In October last year, Arthur Andersen made national newspaper headlines with the announcement that employees could ditch jackets and ties as part of the firm’s corporate makeover.
And with the huge role accountants are set to play in e-business, dressing down to fit in with clients who are more used to wearing jeans to work seems to be increasingly popular.
But the level of down-dressing at big firms appears limited. The line between what is supposedly allowed and what people are wearing is blurred and accountants seem confused about what they can get away with, as the guidelines from their bosses remain unclear.
From October, the UK adopts legislation under the Council of Europe’s Convention on Human Rights which contains rules on mandatory dress codes. People who don’t want to wear a suit to work could take their case to an employment tribunal.
But pressure to down dress has already seen resistance. Accountants Mazaars Neville Russell said in October letting staff dress down on a Friday was enough. ‘Due to the nature of accountancy, suits are the most suitable choice of dress and accountancy firms should retain the right to suggest what our people wear,’ the company said.
Current dress policies at large accountancy firms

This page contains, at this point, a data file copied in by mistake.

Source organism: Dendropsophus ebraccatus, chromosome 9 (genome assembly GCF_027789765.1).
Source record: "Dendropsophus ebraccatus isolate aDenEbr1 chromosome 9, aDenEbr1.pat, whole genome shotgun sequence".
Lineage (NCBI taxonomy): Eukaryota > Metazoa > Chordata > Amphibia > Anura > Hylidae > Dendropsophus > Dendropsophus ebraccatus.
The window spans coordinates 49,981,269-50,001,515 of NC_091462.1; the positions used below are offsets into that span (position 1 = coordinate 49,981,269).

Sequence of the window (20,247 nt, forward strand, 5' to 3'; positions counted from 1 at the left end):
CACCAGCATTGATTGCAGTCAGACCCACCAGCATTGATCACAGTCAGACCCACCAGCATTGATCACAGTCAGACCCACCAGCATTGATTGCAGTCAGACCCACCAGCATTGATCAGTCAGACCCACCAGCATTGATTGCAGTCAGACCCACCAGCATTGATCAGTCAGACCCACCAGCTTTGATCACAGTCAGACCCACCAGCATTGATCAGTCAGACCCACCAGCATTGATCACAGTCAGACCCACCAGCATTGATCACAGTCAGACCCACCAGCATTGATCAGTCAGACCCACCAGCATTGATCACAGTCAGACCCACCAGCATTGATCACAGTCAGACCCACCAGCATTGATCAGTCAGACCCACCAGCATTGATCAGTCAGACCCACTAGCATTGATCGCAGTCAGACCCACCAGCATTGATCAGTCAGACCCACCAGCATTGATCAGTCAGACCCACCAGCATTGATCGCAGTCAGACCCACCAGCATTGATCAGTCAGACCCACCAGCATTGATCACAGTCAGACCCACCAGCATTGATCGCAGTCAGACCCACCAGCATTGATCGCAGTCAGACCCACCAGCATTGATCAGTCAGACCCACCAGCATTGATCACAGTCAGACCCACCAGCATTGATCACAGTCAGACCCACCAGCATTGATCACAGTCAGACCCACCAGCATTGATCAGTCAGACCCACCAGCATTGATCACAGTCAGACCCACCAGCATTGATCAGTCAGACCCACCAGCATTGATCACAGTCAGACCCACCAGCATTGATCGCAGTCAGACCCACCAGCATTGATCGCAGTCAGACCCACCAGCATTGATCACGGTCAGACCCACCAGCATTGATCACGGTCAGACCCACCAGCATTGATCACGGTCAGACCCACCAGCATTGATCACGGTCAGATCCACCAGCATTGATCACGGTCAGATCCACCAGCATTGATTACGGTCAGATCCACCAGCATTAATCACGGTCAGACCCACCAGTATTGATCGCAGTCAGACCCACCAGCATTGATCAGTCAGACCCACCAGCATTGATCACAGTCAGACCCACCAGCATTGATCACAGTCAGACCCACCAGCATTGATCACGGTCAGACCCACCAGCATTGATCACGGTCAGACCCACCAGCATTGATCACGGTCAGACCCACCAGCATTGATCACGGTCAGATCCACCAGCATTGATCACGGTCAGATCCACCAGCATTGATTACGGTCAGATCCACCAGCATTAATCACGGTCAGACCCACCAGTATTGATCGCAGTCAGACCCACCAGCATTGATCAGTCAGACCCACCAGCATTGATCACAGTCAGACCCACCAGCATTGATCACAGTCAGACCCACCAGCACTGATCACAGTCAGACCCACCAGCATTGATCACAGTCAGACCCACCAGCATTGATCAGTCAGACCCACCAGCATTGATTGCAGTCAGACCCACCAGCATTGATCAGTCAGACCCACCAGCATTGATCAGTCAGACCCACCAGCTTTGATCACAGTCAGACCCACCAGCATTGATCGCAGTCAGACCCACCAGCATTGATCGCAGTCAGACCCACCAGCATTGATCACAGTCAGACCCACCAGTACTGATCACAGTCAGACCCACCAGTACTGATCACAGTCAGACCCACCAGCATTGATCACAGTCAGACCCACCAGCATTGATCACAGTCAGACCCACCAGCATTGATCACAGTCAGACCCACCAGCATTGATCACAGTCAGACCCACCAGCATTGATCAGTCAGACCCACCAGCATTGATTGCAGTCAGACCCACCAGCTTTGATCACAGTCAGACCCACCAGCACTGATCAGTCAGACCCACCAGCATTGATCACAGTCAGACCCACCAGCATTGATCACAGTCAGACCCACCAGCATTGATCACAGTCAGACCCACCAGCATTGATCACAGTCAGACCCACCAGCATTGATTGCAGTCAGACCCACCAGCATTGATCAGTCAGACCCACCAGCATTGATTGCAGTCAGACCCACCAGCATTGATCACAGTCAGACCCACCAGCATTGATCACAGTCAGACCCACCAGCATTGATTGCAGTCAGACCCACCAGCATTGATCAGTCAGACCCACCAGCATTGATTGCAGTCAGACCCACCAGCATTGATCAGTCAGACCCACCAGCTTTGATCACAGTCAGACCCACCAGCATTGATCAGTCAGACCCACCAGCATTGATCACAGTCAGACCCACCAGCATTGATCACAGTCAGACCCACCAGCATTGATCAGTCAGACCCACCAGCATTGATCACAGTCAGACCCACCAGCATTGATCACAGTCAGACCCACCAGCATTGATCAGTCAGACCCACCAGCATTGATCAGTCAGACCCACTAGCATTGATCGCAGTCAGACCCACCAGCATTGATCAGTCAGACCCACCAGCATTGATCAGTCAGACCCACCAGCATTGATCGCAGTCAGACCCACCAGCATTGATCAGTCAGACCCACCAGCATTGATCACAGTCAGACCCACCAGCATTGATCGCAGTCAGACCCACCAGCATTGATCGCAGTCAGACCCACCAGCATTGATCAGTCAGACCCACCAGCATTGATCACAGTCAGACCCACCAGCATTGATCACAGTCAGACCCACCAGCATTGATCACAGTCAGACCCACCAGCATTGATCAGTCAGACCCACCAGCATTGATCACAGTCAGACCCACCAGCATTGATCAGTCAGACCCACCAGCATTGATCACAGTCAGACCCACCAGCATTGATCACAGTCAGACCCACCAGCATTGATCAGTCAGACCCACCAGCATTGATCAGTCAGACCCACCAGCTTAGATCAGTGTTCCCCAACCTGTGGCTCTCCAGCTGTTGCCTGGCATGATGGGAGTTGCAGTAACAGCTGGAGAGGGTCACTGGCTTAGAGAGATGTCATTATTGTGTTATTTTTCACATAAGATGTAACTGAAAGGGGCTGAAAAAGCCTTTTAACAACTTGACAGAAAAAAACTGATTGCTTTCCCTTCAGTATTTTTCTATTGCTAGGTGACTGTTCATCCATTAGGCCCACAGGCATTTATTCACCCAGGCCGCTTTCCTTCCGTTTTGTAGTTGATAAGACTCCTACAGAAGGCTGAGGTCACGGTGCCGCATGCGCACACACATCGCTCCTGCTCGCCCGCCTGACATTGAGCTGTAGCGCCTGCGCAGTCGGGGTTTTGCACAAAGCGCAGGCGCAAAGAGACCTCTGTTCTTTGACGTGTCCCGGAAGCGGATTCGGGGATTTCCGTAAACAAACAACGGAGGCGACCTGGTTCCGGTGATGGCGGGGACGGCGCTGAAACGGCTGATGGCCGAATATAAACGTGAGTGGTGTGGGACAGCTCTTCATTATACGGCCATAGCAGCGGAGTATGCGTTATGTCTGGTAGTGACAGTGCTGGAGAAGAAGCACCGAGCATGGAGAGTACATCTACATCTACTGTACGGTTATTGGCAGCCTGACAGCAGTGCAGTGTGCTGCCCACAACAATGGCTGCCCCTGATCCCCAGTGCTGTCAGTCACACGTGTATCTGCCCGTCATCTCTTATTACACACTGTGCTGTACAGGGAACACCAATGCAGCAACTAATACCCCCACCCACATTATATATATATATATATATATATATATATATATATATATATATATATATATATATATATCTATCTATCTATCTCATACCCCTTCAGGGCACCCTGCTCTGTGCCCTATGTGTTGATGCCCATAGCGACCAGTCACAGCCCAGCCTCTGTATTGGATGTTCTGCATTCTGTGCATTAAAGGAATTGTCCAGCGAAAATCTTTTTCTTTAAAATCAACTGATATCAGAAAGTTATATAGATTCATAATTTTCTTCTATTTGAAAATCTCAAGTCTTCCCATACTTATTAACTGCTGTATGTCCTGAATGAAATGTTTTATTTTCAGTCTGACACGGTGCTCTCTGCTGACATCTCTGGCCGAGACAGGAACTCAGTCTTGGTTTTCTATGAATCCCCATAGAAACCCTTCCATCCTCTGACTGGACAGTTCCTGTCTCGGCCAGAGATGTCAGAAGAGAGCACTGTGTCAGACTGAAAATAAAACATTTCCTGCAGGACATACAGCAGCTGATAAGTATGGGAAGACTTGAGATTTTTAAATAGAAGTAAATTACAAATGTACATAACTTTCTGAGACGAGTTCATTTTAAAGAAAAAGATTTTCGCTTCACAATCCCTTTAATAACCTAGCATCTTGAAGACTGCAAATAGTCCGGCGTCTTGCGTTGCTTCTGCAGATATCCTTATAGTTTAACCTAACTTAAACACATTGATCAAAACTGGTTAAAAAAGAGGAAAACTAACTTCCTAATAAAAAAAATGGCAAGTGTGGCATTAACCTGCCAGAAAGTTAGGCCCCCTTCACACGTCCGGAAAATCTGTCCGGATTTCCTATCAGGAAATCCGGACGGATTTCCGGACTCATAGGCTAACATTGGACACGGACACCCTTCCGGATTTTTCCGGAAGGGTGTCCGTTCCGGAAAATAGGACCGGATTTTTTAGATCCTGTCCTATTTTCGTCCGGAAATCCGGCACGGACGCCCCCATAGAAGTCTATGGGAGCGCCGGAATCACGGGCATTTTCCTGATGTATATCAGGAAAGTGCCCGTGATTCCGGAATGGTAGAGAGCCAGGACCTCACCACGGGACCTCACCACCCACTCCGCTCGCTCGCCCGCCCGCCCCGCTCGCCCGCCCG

Arthur Andersen, Deloitte & Touche, Pannell Kerr Forster
Smart, business casual Monday to Friday
KPMG, Ernst & Young
Dress-down Fridays when smart, business casual wear is permitted
Since October, employees have been allowed to dress down where appropriate
At present no plans to adopt a dress-down policy. However, the firm claims to be keeping an eye on the situation and could review this in the future.
But does it matter anyway?
Responding to a Big Question survey conducted by Accountancy Age with Reed Accountancy Personnel in October, over 40% of FDs said that the suit was the expected uniform of a profession such as accountancy.
In one of the more extreme reactions, Nick Rand, FD of satellite receiver vendor Link Research, said: ‘If standards fall in appearance, the standard of work will diminish in the eyes of the end user. It is treacherous for a profession such as ours and can be likened to doomsday.’
Others took a more relaxed line. ‘Accountants in suits are far too uptight, I am sure they would feel more relaxed in their casual clothes,’ said Steve Kendall, FD of hardware distributors GB International.
‘It wouldn’t matter to me at all – you employ someone for their qualifications, skills and experience, not how they dress,’ added David Truelove FD of funeral directors WA Truelove & Son.
Despite the relaxation of rules at some firms, however, the suit continues to dominate. At PwC, while the firm’s line is to dress down where appropriate, it seems that day-to-day, male employees are still expected to wear suits.
And at mid-tier firm Robson Rhodes experimented with a dress-down period last summer but many employees preferred to continue wearing more traditional attire.
So maybe accountants are just happier wearing suits.
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